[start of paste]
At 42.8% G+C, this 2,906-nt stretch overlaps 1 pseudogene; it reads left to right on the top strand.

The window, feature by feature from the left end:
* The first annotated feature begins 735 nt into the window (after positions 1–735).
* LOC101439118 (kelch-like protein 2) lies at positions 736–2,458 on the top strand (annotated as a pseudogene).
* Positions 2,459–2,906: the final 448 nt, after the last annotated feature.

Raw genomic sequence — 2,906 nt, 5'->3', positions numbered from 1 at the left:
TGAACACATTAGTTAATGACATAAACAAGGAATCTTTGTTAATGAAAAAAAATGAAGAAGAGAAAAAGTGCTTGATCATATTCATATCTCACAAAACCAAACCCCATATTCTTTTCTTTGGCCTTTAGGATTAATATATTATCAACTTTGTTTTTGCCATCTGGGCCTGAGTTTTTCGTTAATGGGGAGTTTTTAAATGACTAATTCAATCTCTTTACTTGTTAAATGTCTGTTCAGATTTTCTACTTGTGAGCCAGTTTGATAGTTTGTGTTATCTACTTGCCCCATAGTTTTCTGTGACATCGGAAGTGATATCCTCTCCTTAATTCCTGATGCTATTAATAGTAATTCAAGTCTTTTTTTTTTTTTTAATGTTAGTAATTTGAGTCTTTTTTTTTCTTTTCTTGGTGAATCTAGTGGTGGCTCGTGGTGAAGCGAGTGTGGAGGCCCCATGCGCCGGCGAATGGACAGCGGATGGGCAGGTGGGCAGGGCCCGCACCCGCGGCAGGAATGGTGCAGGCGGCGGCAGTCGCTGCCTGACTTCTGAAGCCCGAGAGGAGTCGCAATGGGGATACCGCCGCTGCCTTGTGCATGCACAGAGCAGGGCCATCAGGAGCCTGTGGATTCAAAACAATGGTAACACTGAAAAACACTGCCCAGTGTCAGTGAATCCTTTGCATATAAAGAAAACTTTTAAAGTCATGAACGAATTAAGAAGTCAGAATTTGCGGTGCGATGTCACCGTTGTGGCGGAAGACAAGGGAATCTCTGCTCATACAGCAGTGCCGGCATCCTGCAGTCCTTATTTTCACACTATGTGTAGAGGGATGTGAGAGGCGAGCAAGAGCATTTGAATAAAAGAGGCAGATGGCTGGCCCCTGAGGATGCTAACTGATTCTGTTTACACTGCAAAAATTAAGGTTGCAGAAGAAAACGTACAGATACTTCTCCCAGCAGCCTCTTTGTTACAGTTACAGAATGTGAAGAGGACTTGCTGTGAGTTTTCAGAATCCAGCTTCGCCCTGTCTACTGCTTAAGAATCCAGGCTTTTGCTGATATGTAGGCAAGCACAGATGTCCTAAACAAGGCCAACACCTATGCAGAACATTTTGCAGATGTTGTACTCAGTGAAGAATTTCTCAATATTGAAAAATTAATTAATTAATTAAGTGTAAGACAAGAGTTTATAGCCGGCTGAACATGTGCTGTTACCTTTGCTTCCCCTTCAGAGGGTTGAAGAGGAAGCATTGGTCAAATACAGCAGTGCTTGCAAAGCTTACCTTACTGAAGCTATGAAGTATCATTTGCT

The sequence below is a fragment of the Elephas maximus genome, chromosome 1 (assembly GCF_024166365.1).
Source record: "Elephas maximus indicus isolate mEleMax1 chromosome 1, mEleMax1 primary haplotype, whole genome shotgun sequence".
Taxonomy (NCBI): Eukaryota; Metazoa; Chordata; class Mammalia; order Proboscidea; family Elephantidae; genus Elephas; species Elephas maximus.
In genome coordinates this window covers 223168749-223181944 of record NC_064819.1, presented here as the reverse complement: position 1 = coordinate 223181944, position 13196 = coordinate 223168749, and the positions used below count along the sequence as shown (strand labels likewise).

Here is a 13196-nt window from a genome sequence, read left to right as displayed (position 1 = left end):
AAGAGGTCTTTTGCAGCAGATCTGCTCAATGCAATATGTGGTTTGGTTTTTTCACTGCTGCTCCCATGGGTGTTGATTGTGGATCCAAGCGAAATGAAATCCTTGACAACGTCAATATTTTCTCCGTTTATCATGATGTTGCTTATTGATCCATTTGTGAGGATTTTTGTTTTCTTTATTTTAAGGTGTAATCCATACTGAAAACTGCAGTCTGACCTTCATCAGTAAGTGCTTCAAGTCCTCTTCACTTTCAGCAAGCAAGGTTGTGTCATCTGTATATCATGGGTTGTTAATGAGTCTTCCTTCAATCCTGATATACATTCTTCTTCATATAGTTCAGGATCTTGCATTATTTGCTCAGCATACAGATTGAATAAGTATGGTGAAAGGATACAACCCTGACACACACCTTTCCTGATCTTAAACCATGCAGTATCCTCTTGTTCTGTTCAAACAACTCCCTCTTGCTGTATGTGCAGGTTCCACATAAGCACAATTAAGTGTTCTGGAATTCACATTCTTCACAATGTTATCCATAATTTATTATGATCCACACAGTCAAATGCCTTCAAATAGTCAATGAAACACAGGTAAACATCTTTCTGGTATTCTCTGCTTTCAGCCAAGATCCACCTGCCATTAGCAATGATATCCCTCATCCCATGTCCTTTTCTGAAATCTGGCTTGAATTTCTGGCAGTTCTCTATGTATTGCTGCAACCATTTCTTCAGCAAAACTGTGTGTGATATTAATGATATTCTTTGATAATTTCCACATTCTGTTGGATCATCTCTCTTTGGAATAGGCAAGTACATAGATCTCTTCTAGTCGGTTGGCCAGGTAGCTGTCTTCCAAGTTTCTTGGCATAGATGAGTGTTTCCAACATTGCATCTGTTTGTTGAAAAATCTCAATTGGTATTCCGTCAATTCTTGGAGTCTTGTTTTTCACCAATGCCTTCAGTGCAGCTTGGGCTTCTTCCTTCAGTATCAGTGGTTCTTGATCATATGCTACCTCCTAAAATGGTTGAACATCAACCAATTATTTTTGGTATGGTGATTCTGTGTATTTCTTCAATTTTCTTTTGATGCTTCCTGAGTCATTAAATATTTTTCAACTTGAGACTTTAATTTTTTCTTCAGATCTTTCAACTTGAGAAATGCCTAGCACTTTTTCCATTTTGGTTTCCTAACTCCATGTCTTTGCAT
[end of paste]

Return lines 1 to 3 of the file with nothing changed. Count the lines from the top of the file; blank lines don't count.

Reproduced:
At 42.8% G+C, this 2,906-nt stretch overlaps 1 pseudogene; it reads left to right on the top strand.

The window, feature by feature from the left end:
* The first annotated feature begins 735 nt into the window (after positions 1–735).